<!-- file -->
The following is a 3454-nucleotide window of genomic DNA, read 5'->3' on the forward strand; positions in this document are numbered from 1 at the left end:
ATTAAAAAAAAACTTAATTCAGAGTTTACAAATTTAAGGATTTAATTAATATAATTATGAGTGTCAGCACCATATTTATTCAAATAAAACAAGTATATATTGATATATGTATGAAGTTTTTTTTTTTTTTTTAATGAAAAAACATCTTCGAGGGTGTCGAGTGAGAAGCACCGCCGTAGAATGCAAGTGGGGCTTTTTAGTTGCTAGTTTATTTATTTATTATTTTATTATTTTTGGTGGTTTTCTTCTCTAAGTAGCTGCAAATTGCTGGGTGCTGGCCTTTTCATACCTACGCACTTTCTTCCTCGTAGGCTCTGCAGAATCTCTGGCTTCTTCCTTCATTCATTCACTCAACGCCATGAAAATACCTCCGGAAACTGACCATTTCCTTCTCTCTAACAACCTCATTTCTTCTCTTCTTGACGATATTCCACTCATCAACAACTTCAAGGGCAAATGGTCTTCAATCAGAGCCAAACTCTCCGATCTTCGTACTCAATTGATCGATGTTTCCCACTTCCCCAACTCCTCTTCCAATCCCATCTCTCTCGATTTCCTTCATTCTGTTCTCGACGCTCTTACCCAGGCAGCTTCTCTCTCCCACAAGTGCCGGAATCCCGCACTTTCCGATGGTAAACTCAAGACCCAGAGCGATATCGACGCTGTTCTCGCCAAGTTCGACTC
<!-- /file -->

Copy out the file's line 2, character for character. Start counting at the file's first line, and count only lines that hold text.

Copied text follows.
ATTAAAAAAAAACTTAATTCAGAGTTTACAAATTTAAGGATTTAATTAATATAATTATGAGTGTCAGCACCATATTTATTCAAATAAAACAAGTATATATTGATATATGTATGAAGTTTTTTTTTTTTTTTTAATGAAAAAACATCTTCGAGGGTGTCGAGTGAGAAGCACCGCCGTAGAATGCAAGTGGGGCTTTTTAGTTGCTAGTTTATTTATTTATTATTTTATTATTTTTGGTGGTTTTCTTCTCTAAGTAGCTGCAAATTGCTGGGTGCTGGCCTTTTCATACCTACGCACTTTCTTCCTCGTAGGCTCTGCAGAATCTCTGGCTTCTTCCTTCATTCATTCACTCAACGCCATGAAAATACCTCCGGAAACTGACCATTTCCTTCTCTCTAACAACCTCATTTCTTCTCTTCTTGACGATATTCCACTCATCAACAACTTCAAGGGCAAATGGTCTTCAATCAGAGCCAAACTCTCCGATCTTCGTACTCAATTGATCGATGTTTCCCACTTCCCCAACTCCTCTTCCAATCCCATCTCTCTCGATTTCCTTCATTCTGTTCTCGACGCTCTTACCCAGGCAGCTTCTCTCTCCCACAAGTGCCGGAATCCCGCACTTTCCGATGGTAAACTCAAGACCCAGAGCGATATCGACGCTGTTCTCGCCAAGTTCGACTC